Welcome to Joy Lab!: Welcome to the Joy Lab podcast, where we help you uncover and foster your most joyful self. Your hosts, Dr. Henry Emmons and Dr. Aimee Prasek, bring you the ideal mix of soulful and scientifically sound tools to spark your joy, even when it feels dark. When you're ready to experiment with more joy, combine this podcast with the full Joy Lab program over at JoyLab.coach
Henry: Hello, I'm Henry Emmons, and welcome to Joy Lab.
Aimee: I am Aimee Prasek. So here at Joy Lab, we infuse science with soul to help you build your resilience and uncover your joy. Now, if you caught episode 109, we shared our new podcast schedule with our Saturday episodes. And most often, um, those episodes will fall into this resilience lab space where we'll talk more about resilience, like lifestyle medicine, uh, mental health issues also that need more attention, that need less stigma, um, and that need more of a spotlight on some empowering ways to help us feel better and tap and tap into our resilience.
So that's kind of the focus of these Saturday episodes as best as we can do to stay on track. on topic. We may veer and there. Um, but in this episode we're gonna talk about anxiety attacks and panic attacks and the differences and similarities. And to sort of get us started here, I wanna note just a few things. The term anxiety attack and then term panic attack. They're usually often used interchangeably. I kinda do. Uh, maybe a helpful note here is that anxiety attack isn't a clinical term, so there's not really like a definition, whereas panic attacks certainly are. And panic attacks are really common.
About 40% of folks, at least in the US will experience one in their lifetime. I also think that there's nothing wrong with sort of interchanging the panic attack, attack language, but I think that distinguishing between panic attacks and anxiety can be really helpful. We'll do a little of that in this episode.
Um, and it's important to note that both anxiety and panic attacks can be helped with treatment.
Henry: Yeah. Well, it's certainly easy to see why there is some confusion about this because they're both very common part of our language nowadays. They're used frequently. They're used loosely, I'd say both by clinicians and the general public. And, and you know, there, as you said, there is a ton of overlap.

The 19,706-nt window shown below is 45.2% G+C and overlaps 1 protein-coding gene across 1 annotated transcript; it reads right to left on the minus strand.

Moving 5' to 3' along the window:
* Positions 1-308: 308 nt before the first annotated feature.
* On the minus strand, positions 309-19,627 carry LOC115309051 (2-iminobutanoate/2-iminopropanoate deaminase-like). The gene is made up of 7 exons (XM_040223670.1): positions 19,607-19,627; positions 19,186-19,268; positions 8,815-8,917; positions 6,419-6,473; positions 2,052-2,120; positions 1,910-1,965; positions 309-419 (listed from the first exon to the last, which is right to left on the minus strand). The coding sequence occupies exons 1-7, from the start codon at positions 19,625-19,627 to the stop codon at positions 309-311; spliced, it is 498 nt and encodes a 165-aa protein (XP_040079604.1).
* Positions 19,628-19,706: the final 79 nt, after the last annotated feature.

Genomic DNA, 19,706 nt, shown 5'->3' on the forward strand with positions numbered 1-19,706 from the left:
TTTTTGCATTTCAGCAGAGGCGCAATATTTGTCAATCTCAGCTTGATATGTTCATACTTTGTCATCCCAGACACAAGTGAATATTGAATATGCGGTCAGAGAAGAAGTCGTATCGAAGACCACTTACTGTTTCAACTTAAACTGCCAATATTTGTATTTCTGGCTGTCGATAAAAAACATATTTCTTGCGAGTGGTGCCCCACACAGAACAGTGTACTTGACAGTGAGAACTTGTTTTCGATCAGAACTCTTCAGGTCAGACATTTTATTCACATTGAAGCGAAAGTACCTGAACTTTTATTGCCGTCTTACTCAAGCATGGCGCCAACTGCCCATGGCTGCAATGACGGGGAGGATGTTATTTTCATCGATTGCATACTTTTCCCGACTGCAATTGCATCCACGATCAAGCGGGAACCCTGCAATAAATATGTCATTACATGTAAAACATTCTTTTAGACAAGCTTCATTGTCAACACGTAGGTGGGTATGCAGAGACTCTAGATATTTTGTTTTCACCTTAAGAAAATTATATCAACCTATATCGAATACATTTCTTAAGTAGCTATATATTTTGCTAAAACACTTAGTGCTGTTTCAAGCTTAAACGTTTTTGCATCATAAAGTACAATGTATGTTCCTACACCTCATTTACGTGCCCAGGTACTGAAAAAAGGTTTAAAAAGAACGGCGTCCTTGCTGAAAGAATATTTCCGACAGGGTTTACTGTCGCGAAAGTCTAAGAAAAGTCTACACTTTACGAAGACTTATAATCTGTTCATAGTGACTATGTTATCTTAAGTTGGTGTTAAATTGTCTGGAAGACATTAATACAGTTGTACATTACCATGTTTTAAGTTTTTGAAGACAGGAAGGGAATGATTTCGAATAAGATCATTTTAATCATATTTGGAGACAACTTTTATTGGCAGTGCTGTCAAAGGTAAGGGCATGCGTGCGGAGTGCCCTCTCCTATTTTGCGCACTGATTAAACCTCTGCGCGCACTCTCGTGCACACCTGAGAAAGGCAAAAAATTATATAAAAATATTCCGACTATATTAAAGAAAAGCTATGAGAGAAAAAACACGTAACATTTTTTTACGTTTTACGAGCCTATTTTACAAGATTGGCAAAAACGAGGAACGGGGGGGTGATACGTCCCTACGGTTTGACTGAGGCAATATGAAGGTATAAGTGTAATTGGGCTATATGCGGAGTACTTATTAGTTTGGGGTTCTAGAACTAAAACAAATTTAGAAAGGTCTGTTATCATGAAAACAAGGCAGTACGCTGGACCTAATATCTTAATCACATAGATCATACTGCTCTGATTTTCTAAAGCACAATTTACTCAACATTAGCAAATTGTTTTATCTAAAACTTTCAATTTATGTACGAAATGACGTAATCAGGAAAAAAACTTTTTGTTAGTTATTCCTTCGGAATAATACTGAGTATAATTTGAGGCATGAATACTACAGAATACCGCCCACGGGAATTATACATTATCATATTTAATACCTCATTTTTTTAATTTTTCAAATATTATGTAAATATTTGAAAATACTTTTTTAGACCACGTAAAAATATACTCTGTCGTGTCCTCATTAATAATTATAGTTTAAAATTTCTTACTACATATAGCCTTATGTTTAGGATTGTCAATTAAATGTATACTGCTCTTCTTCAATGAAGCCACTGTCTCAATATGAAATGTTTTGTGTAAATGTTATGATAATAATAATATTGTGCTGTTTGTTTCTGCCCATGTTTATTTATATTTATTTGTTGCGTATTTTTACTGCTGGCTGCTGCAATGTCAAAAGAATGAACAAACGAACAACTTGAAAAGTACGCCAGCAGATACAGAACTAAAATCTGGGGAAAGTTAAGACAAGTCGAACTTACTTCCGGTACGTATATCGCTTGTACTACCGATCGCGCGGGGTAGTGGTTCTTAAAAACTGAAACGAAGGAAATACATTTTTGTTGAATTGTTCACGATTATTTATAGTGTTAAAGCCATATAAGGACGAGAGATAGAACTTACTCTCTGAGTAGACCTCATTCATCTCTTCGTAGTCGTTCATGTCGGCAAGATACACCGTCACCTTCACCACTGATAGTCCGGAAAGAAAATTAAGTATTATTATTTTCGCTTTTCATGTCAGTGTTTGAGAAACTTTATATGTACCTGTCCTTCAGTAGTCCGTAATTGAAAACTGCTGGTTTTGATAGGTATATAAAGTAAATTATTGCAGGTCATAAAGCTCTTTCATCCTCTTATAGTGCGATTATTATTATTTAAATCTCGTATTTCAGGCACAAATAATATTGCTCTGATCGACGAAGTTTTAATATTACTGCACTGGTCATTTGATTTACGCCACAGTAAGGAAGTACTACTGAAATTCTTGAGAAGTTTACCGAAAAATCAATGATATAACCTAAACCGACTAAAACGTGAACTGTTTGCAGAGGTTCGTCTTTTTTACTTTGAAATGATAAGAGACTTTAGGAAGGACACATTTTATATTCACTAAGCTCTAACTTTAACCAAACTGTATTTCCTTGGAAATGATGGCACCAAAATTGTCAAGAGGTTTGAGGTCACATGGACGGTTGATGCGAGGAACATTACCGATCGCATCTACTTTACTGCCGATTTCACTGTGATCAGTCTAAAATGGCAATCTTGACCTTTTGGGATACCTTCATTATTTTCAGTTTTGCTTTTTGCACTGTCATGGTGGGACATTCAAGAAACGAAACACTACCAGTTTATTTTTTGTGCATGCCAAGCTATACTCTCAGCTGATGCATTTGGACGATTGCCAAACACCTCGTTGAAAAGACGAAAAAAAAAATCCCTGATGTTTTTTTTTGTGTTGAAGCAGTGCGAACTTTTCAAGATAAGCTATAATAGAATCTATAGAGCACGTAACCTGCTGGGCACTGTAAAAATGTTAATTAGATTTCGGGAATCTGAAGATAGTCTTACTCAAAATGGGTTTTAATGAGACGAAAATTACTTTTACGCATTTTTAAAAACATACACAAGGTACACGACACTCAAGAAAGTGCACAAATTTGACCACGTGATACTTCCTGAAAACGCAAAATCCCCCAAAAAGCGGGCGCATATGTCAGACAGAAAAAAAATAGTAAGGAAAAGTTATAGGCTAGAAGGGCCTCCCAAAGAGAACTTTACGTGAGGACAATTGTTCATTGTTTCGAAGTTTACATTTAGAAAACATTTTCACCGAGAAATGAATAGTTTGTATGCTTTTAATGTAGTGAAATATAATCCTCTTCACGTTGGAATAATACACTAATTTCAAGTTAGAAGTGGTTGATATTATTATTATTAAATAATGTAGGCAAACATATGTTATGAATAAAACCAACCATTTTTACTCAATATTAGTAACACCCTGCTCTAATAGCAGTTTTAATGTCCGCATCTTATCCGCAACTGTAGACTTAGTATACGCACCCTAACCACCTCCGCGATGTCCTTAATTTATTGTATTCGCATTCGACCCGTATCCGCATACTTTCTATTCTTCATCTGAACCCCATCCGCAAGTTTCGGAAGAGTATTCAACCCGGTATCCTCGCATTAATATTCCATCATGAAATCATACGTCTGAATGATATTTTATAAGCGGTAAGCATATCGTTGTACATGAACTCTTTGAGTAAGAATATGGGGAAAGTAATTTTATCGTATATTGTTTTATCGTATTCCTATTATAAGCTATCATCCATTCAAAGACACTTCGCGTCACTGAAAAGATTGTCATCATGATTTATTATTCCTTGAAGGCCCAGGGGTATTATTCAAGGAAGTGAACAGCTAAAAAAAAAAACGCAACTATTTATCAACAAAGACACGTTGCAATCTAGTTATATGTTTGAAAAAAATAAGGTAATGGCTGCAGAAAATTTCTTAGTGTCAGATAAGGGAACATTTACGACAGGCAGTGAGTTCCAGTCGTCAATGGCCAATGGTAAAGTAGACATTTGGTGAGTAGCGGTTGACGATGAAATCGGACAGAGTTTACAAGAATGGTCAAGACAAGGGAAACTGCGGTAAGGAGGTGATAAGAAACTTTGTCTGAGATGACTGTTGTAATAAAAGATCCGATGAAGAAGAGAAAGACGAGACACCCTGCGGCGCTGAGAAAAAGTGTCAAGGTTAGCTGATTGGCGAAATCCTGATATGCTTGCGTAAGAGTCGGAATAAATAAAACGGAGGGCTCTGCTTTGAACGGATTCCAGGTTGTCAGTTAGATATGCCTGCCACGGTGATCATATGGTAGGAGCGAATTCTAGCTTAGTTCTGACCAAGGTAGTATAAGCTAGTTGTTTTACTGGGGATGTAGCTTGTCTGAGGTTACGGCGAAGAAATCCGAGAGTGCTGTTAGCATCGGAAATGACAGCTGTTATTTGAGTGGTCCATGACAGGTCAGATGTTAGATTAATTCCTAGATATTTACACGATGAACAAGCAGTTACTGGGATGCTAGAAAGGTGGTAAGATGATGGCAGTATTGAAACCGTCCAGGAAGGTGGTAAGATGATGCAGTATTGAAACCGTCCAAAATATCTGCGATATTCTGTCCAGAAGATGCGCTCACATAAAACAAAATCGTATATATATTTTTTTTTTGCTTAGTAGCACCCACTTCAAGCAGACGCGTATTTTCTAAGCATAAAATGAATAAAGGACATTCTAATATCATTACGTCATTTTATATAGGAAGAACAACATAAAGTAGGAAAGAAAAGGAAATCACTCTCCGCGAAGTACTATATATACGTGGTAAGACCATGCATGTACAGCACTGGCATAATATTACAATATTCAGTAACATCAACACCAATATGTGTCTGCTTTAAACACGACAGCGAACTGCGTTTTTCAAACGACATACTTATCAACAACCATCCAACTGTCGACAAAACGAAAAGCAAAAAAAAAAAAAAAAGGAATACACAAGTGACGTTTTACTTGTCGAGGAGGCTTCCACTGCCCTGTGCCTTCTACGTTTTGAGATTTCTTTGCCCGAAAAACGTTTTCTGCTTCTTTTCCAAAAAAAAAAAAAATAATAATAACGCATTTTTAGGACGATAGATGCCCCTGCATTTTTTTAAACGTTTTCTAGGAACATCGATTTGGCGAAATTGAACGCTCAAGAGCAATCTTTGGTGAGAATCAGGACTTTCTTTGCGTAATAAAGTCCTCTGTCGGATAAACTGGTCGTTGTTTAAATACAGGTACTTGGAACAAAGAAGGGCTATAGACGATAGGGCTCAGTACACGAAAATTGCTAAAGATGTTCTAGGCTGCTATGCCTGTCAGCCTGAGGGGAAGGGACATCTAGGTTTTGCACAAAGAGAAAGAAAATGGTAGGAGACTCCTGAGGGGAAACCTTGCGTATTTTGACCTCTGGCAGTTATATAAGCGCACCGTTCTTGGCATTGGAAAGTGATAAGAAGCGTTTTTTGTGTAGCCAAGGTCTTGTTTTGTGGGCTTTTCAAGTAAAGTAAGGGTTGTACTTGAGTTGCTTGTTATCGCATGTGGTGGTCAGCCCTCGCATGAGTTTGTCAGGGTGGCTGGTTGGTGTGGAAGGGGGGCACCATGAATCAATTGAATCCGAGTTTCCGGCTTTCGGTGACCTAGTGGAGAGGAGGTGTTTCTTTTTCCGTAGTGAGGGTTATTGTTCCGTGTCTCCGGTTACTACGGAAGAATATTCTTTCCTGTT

They both stem from our kind of anxiety slash alarm system. You know, we have this built in mechanism for vigilance, for scanning, for danger. Kind of keeping our eyes on the horizon, so to speak. And it's worth saying that this is an evolutionary advantage,
in a sense. It's a good thing that some of us are just a lot more prone to this. Um, you know, if, if you imagine, our far, far ancestors, it would be really good to have somebody in the tribe who's paying attention, you know, who sees the, the danger coming. Whereas, you know, the rest of us can be sort of you know, not, not noticing exactly. So, so, you know, we're point being that we are wired differently in that regard and some of us are much more prone to it than others. And, therefore also more prone for something to go wrong. Um, the way I think of, an anxiety attack is that, it is someone who's just trying to convey that they experienced unusually intense, bad anxiety over a period of time.
Whereas I learned to think about a panic attack as a very discreet, almost always, very short period of time of the kind of an anxiety that is so intense that you really do fear that you're going to die from it. It is all you know, all systems go. Um, everything is opened up to allow in this sense of fear that something awful is about to happen.
Henry: And, you know, physiologically there are a lot of similarities, but there also are some, some differences.
Aimee: The term alarm system helps me. I think of when, between sort of an anxiety attack or high level anxiety vigilance and a panic attack, when you have to arm a house or a building or something and you, you set the code and you have like two minutes to get out. I get really anxious during those two minutes where you're like, oh God, where's my, my jacket, my purse?
But then . There's that next part where if you don't get out, that alarm hits, and if that alarm hits, I crumble. I just freeze. So for me it's sort of like, you know, that that anxiety attack, that high level anxiety, you can kind of still function in, it can be really difficult when that alarm hits and it's just all consuming, it's the only thing you can hear. It's uh, it's really hard to function and that's kind of a panic attack in my perspective.
Henry: You know that what you, what you just described is another kind of nice way of distinguishing them because your, your own experience of becoming anxious in that circumstance was clearly related to some stressor in your environment. Something happened outside of you that kind of set off your own, miniature alarm bells. And that's another way of distinguishing because a lot of times what we refer to as anxiety attacks are stress related. They are triggered by something going on either within us or usually outside of us.